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Accordingly, we are amending 7 CFR Chapter III as follows:

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PART 300—INCORPORATION BY REFERENCE

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1. The authority citation for part 300 continues to read as follows:

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Authority: 7 U.S.C. 7701-7772; 7 CFR 2.22, 2.80, and 371.3.

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2. In § 300.1, paragraph (a) is amended as follows:

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a. In paragraph (a)(3), by removing the word “and”.

b. In paragraph (a)(4), by removing the period and adding the word “; and” in its place.

c. By adding a new paragraph (a)(5) to read as set forth below.

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Plant Protection and Quarantine Treatment Manual.

(a) * * *

(5) Treatments T107-a, T107-a-1, T107-c, and T107-f, dated September 2002.

* * * * *
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PART 301—DOMESTIC QUARANTINE NOTICES

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3. The authority citation for part 301 continues to read as follows:

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Authority: 7 U.S.C. 166, 7711, 7712, 7714, 7731, 7735, 7751, 7752, 7753, and 7754; 7 CFR 2.22, 2.80, and 371.3.

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Section 301.75-15 also issued under Sec. 204, Title II, Pub. L. 106-113, 113 Stat. 1501A-293; sections 301.75-15 and 301.75-16 also issued under Sec. 203, Title II, Pub. L. 106-224, 114 Stat. 400 (7 U.S.C. 1421 note).

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4. In § 301.78-10, paragraph (b)(3) is revised to read as follows:

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Treatments.
* * * * *

(b) * * *

(3) Cold treatment: 14 days at 1.11 °C. (34 °F.) or below; 16 days at 1.67 °C. (35 °F) or below; or 18 days at 2.22 °C. (36 °F.) or below.

* * * * *
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PART 319—FOREIGN QUARANTINE NOTICES

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5. The authority citation for part 319 continues to read as follows:

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Authority: 7 U.S.C. 166, 450, 7711-7714, 7718, 7731, 7732, and 7751-7754; 21 U.S.C. 136 and 136a; 7 CFR 2.22, 2.80, and 371.3.

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6. In § 319.56-2d, a new paragraph (b)(8) is added to read as follows:

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Administrative instructions for cold treatments of certain imported fruits.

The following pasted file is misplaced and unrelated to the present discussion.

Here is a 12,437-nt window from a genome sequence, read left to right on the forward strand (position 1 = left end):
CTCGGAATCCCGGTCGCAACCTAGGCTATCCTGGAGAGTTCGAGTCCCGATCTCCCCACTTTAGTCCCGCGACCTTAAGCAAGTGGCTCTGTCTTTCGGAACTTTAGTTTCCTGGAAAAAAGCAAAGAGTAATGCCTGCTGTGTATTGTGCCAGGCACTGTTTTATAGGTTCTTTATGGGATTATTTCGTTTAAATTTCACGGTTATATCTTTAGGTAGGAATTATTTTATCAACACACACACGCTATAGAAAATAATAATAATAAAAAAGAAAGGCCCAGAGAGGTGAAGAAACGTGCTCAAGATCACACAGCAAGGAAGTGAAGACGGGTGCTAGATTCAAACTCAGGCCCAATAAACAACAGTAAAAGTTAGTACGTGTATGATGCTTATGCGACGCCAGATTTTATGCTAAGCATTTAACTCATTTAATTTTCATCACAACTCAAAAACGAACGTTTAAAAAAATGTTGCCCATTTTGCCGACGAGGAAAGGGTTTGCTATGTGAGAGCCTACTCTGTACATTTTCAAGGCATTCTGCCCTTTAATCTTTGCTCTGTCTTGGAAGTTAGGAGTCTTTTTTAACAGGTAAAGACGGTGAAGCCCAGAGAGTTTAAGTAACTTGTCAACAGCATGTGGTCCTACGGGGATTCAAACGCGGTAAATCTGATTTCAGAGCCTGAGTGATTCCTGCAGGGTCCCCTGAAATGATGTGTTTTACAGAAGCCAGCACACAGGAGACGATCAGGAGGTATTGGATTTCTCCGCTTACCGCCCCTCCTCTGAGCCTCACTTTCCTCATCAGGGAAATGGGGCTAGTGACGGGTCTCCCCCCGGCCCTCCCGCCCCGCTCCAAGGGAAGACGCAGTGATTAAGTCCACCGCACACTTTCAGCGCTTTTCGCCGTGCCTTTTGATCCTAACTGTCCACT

* * * * *

(b) * * *

(8) Inspection of fruits after cold treatment for Mediterranean fruit fly. An inspector will sample and cut fruit from each shipment cold treated for Mediterranean fruit fly (Medfly) to monitor treatment effectiveness. If a single live Medfly in any stage of development is found, the shipment will be held until an investigation is completed and appropriate remedial actions have been implemented. If APHIS determines at any time that the safeguards contained in this section do not appear to be effective against the Medfly, APHIS may suspend the importation of fruits from the originating country and conduct an investigation into the cause of the deficiency.

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Done in Washington, DC, this 8th day of October, 2002.

Peter Fernandez,

Acting Administrator, Animal and Plant Health Inspection Service.

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Footnotes

1.  Certain commodities that are subject to the extended cold treatment, i.e., commodities that are subject to treatment for Medfly and Anastrepha spp. (except Anastrepha ludens), will not necessarily be subject to additional days of cold treatment due to the fact that treatment for Anastrepha spp. is already longer than the extended Medfly treatment requires. Thus, such commodities may be subject to 1 additional day of treatment, or none at all, depending on the temperature at which they are held. Nevertheless, for the purposes of this analysis, we assume that all commodities will be subject to additional days of treatment.

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2.  “Amending Import Rules for Clementines from Spain: Regulatory Impact Analysis.” Animal and Plant Health Inspection Service. Riverdale, MD. Available on the Internet at http://www.aphis.usda.gov/​oa/​clementine/​index.html.

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3.  USDA-FAS, “U.S. imports and import values for various fruit.” Available on the Internet at: http://www.fas.usda.gov/​ustrade/​.

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4.  In particular, expected imports for 2002 are given by x(1 + y)2. , where x denotes the import value for 2000 and y denotes import growth for 2000.

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5.  U.S. Bureau of Labor Statistics, “Consumer price index-oranges, including tangerines, not seasonally adjusted.” Available on the Internet at http://data.bls.gov/​labjava/​outside.jsp?​survey=​cu.

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6.  The y-intercept of the demand curve is $3.71 and the coefficient on kilograms of imports is −3.01E-08.

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7.  This would be the case, for example, if import demand was perfectly inelastic and export supply was perfectly elastic. Available data indicate that import demand is elastic and that export supply is not perfectly elastic.

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[FR Doc. 02-26063 Filed 10-11-02; 8:45 am]

BILLING CODE 3410-34-P[FEDREG][VOL]*[/VOL][NO]*[/NO][DATE]*[/DATE][RULES]